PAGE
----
Listowel resident, Hiruthika Ravi, said she has found the actions of Perth County council “really frustrating.”

“I think it’s unfair for people who are in positions of power to be making decisions for us without consulting us because there are some things you can empathize with but there are some things you are never going to understand unless it has happened to you especially when it comes to race,” she said. “Trying to ignore it, because initially people were trying to ignore it and a lot of the politicians were trying to ignore it, but that doesn’t dissuade from the fact that it’s happening, that it exists and it’s been a thing for a very long time.”

Ravi noted that Listowel is growing and society is becoming more open to talking about issues like racism.

“You’ve seen issues like this come up in cities for a very long time,” she said. “Major cities with major BIPOC populations and I think finally it is spreading to smaller towns. Having a Black Lives Matter protest and parade in Listowel was a very, very big thing. As someone who has grown up in Listowel for a very long time, as a Person of Colour, you never really saw those things. We were here but no one ever really asked us what it was like living in a small town because the experience is very different.”

She said a BIPOC living in a large city may have many people like them and a community as a support system of sorts versus living in a small town where they might not have that.

“I remember when I was a kid, coming to Listowel for the first time, there were very few People of Colour and therefore if you were to stand up or just talk about your experience you kind of felt like you were on an island,” said Ravi. “Now I think that’s changing and it’s wonderful but at the same – I don’t think our political offices are very diverse and hopefully that will change… it’s ignorant to pretend that you know the struggles of the people you are trying to serve because you are not going to know every struggle.”

“There are some things white people just won’t understand. It’s okay that they don’t understand it but that means you need to learn, you have to be open to learning from people who have experienced it.”

– Hiruthika Ravi

Ravi thinks it’s important that BIPOC citizens are engaged in the process the county government is proposing “because these are the people who are going to be affected by the charters you put in place.”

“Especially when it comes to this – there are some things white people just won’t understand,” she said. “It’s okay that they don’t understand it but that means you need to learn, you have to be open to learning from people who have experienced it and for them to have a meeting or just a survey it almost feels like – here’s this now shut up about it.”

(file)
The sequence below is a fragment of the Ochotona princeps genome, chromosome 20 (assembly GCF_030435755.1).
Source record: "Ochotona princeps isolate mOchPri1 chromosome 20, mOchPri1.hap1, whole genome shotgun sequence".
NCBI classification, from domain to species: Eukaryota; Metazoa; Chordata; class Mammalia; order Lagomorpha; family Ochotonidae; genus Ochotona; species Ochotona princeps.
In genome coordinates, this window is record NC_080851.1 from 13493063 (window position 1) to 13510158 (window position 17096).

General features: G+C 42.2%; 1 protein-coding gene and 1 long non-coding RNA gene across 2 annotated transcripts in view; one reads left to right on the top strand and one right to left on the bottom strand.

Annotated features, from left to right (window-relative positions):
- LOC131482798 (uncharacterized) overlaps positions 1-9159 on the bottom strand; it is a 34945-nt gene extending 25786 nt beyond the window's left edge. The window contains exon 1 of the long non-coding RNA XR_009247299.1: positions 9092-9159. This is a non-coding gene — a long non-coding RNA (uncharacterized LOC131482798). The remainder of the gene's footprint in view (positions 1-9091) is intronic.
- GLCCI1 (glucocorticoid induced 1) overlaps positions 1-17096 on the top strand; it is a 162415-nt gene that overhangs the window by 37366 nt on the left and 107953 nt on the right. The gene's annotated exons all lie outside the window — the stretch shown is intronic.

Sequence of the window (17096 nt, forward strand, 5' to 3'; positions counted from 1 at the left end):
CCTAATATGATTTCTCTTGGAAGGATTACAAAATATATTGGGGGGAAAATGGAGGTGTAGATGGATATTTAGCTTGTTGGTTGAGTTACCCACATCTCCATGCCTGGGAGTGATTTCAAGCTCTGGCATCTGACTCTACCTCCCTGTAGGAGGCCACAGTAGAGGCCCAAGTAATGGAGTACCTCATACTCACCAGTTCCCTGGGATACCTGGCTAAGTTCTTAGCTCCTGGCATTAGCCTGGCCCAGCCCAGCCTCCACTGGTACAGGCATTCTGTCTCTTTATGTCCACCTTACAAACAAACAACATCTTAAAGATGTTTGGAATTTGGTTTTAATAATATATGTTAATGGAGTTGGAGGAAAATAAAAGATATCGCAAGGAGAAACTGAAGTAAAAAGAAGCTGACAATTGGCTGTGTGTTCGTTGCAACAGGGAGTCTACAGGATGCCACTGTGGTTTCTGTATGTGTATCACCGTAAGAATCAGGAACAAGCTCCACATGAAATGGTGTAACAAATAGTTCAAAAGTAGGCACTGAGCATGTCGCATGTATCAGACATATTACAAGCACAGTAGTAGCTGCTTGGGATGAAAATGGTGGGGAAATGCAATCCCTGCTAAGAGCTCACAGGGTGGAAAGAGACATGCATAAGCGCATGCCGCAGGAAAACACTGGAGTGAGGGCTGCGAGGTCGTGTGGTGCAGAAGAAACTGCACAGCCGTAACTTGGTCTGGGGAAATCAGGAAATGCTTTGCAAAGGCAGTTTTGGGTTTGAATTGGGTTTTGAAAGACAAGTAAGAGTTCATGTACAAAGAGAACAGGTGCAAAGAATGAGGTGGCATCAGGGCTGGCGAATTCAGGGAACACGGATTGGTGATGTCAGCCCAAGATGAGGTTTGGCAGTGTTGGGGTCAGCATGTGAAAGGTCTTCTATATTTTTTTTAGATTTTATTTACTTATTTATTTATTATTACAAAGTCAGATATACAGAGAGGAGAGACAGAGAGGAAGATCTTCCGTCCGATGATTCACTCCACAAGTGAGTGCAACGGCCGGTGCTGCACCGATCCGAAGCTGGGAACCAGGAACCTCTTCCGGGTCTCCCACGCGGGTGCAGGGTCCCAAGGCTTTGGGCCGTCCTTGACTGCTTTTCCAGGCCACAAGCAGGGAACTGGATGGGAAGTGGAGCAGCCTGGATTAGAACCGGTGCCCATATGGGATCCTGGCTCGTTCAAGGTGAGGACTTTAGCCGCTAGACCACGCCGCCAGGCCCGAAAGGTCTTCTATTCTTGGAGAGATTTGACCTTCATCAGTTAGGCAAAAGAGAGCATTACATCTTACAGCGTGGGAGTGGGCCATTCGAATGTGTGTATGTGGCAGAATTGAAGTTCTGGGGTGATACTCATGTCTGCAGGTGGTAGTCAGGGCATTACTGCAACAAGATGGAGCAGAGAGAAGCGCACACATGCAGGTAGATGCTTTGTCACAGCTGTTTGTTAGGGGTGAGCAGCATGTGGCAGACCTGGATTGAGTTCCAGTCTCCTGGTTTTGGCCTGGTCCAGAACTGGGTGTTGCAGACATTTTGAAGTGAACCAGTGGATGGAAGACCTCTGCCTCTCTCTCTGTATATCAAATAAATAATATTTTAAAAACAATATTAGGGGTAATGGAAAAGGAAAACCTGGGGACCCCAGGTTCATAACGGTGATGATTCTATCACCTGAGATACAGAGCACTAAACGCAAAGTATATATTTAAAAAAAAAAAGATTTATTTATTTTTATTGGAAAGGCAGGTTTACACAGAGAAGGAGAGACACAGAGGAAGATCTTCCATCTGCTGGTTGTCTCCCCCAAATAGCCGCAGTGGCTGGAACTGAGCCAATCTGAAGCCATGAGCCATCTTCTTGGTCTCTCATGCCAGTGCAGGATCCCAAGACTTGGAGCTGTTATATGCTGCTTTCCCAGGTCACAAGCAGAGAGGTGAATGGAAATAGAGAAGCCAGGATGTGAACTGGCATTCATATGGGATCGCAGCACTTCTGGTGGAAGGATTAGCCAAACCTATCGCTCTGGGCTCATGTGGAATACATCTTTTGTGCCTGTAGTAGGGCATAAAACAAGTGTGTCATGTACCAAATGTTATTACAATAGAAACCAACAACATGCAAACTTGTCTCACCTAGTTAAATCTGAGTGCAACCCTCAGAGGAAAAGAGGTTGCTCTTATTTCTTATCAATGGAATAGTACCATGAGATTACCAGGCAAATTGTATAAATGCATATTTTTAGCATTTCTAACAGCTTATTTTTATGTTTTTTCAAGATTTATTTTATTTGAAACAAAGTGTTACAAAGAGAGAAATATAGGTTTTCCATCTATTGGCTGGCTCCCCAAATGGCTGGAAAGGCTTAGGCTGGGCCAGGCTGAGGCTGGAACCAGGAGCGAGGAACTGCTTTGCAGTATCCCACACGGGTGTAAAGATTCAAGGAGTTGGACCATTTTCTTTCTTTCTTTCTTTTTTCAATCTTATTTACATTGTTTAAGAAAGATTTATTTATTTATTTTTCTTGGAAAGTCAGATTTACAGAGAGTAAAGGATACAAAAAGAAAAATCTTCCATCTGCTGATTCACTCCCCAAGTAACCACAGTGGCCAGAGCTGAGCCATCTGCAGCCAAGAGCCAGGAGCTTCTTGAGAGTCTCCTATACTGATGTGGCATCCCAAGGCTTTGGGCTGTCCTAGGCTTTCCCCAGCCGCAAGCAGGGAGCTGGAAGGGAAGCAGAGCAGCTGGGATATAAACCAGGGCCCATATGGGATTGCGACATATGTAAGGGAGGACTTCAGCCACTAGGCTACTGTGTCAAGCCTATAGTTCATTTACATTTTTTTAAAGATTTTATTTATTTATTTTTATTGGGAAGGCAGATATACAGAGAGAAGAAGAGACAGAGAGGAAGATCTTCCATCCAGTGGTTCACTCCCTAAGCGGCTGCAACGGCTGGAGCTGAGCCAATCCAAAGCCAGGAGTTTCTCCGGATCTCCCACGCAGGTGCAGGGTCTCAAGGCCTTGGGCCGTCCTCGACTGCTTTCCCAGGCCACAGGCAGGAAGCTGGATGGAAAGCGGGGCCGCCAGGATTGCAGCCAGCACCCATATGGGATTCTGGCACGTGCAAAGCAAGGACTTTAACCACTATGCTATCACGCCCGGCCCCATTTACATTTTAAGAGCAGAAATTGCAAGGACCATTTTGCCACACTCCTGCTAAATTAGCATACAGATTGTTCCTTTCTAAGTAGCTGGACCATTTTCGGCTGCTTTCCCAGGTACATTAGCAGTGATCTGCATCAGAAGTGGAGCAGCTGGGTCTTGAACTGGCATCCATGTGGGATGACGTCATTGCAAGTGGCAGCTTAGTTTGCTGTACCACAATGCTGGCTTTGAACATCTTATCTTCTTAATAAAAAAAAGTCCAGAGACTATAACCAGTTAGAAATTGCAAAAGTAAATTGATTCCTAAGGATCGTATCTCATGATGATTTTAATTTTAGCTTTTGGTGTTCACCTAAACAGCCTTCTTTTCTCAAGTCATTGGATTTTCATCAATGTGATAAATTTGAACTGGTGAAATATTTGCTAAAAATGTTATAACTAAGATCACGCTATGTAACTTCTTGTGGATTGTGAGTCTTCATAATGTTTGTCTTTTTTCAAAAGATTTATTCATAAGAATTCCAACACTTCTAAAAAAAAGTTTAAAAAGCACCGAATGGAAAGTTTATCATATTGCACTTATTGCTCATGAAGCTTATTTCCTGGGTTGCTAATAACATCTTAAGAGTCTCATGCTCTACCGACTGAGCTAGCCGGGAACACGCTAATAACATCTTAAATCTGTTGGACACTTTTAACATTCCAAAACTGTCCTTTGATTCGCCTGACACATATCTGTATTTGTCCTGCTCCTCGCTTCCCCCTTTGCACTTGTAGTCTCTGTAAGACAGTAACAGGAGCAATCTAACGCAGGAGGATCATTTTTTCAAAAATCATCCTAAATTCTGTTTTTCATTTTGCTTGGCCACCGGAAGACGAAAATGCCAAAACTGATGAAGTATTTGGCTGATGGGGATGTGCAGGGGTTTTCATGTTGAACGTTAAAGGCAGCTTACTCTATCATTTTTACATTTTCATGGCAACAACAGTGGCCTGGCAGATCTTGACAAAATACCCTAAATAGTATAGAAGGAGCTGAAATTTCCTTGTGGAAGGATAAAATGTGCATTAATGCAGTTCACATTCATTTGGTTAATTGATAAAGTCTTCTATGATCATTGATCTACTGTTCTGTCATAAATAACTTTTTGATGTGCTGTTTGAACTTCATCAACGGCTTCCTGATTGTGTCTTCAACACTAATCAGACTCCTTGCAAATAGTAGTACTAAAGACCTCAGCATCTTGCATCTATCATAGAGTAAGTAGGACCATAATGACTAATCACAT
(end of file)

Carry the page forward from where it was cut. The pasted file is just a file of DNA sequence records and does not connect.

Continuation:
Ravi suggested the engagement might need to be ongoing because the things that affect the BIPOC community now may not be the things that affect them tomorrow.

“If you don’t get constant input and you don’t have that committee in place not only are things going to get outdated fast because they already are outdated fast,” she said. “The fact that we don’t have a committee and we don’t have a charter is already outdated. If you look at the progress being made around us it should not have taken that long for Perth County to follow in its footsteps. And of course, it’s better late than never but now that you are taking the steps you should be going all the way, you shouldn’t be half-assing it and then calling it a day.”

Perth County council is currently waiting for a report from its Economic Development and Tourism division which will outline plans for developing an inclusivity and diversity charter.

“Obviously community engagement would be very important insight to the development of charter strategies which will come out of that,” said Justin Dias, manager of economic development and tourism. “So our report coming at the start of January will outline some of the potential strategies and options for how to go about obtaining this input.”

Sarah Franklin, economic development and communications officer, said council recently adopted a corporate strategic plan which has language in it mentioning diversity as a key value.

“I think the fact that that is included in our county strategic plan now is the lens through which we inform our programming and hopefully the report that comes back in January on this topic specifically will bring some direction into the actions we can take around this,” she said.

Colin Burrowes is a Local Journalism Initiative Reporter with the Listowel Banner. The Local Journalism Initiative is funded by the Government of Canada.